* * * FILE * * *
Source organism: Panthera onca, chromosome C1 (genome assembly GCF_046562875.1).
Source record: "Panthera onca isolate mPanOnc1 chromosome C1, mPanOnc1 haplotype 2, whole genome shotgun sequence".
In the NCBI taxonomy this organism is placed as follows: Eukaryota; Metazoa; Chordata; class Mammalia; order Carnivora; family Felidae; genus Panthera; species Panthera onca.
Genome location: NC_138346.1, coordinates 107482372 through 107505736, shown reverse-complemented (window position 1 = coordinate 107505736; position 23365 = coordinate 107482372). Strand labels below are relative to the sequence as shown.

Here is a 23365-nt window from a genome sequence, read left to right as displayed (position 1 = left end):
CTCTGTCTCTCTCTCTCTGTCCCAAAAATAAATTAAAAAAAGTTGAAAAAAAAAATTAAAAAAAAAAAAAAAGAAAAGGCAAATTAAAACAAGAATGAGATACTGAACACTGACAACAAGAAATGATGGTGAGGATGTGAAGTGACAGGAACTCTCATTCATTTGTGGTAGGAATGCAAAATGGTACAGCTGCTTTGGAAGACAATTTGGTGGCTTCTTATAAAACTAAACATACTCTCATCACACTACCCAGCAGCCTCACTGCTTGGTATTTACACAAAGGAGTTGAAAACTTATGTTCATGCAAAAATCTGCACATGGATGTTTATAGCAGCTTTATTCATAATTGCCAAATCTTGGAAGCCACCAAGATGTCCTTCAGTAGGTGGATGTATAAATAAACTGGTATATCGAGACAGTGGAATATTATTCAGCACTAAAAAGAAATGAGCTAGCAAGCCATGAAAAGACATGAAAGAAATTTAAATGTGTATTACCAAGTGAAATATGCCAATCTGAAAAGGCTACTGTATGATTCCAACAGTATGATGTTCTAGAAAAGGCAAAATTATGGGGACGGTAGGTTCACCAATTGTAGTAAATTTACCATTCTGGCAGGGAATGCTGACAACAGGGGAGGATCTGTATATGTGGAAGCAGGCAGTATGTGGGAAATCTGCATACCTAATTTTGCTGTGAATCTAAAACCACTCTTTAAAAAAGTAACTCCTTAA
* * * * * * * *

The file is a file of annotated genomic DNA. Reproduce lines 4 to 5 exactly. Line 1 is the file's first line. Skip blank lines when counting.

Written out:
Genome location: NC_138346.1, coordinates 107482372 through 107505736, shown reverse-complemented (window position 1 = coordinate 107505736; position 23365 = coordinate 107482372). Strand labels below are relative to the sequence as shown.

Here is a 23365-nt window from a genome sequence, read left to right as displayed (position 1 = left end):